Staff recruitment processes were robust to help ensure only staff who were suitable to work with vulnerable people had been employed. New staff received an induction, but this was not always fully documented.

Staff knew the people they were supporting and provided a personalised service. Care plans were in place at the point a service was started. These detailed how people wished to be supported and showed people were involved in making decisions about their care. This was an improvement from the previous inspection. Staff confirmed they were no longer expected to visit new people without first having detailed information about their assessed needs and preferred routines. This had been a particular issue when we last inspected. The registered manager had made the decision not to take on any new people until they had systems in place to ensure the care plans could be developed and reviewed by staff with the right skills to do this effectively.

People told us they liked the staff and looked forward to the staff coming to their homes. People said staff were kind and respected their privacy and dignity and that they usually turned up at the time they were expected.

People were supported to eat and drink and staff had skills to assist people with complex healthcare needs. Staff supported people to attend healthcare appointments and liaised with their GP and other healthcare professionals as required to meet people’s needs. Where needed health care professionals had been consulted to ensure staff were using the right equipment to meet people’s needs safely.

People and staff working for the agency were confident their views were listened to and systems were in the process of being set up to ensure people’s care and support was reviewed with them on a regular basis.

The service has a registered manager. A registered manager is a person who has registered with the Care Quality Commission to manage the service. Like registered providers, they are ‘registered persons’. Registered persons have legal responsibility for meeting the requirements in the Health and Social Care Act and associated Regulations about how the service is run. The registered manager was ensuring he was more accessible to people and staff. There had been some changes to the office management and this appeared to have a positive outcome. Staff felt more able to voice their views and understood the management structure. Staff said there was a clearer vision about the service and how they provided care and support. Staff acknowledged there had been more training and meetings to help them feel more like part of a valued team.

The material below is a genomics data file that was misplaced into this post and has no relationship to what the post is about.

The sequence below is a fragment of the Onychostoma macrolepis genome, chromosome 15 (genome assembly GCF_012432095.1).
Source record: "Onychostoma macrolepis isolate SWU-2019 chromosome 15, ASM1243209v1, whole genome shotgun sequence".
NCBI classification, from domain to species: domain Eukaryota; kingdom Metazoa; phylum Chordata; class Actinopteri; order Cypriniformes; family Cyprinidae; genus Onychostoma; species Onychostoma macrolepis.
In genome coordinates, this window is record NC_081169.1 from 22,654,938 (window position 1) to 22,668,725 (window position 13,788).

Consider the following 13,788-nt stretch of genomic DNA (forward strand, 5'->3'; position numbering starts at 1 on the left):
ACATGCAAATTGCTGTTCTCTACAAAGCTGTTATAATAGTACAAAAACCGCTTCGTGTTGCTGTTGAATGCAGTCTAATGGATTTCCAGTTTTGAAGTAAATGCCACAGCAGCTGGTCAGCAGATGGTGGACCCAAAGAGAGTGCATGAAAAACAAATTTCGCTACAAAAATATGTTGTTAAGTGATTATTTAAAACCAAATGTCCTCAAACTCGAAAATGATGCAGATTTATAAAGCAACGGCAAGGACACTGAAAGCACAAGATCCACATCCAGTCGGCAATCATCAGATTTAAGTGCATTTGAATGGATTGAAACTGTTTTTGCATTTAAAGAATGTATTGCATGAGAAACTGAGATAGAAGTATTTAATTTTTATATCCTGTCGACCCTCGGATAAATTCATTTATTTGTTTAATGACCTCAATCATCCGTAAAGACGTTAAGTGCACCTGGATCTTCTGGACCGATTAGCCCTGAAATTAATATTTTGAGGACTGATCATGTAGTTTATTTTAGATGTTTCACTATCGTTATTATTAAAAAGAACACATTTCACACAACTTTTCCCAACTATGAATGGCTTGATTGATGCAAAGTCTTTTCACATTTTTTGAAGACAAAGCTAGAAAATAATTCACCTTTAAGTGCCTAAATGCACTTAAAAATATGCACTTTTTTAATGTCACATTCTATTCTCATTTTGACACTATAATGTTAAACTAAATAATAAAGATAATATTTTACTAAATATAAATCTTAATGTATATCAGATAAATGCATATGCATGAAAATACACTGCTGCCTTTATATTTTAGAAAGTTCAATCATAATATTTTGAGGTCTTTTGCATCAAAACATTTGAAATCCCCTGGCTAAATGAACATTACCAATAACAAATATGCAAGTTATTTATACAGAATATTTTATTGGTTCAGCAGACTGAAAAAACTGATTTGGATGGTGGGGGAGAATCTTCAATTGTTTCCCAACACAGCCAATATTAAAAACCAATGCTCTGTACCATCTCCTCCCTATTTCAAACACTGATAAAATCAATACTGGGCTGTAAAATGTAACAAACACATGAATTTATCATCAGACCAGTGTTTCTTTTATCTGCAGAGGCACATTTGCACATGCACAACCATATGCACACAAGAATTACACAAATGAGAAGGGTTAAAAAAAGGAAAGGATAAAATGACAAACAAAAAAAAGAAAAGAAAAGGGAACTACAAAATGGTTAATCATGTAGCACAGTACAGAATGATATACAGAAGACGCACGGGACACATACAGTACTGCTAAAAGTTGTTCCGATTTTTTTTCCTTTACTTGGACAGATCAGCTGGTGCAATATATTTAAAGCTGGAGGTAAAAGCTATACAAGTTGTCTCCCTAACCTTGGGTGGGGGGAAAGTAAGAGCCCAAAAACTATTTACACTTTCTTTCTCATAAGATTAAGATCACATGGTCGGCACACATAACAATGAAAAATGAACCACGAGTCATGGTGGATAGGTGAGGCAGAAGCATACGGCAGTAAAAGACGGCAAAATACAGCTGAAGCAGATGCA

Inspection carried out on 25 September and 7 October 2014

During an inspection in response to concerns

We completed this responsive inspection as we had received some information of concern about staff being expected to visit new people to the service without having any care plan or details about their needs. The information also indicated new staff may not have had robust recruitment checks prior to starting work and were not being given the right support and training to do their job. We also wanted to follow up on outstanding compliance actions set from the previous inspection completed in March 2014.

We gave short notice of this inspection as the agency is only small and we wanted to ensure we would have access to staff and to documents held within their registered office. We visited the office on 25th September and spoke with the registered manager and two office staff. We also looked at key documents during this visit. These included care plans, risk assessments and staff recruitment files. On 8 October 2014 we spent time talking with six people who use the service and with eight staff members. We also asked the registered provider to send us some additional information.

The focus of the inspection was to answer five key questions; is the service safe, effective, caring, responsive and well-led? Below is a summary of what we found. The summary describes what people using the service, their relatives and the staff told us, what we observed and the records we looked at.

If you want to see the evidence that supports our summary please read the full report.

This is a summary of what we found:

Is the service safe?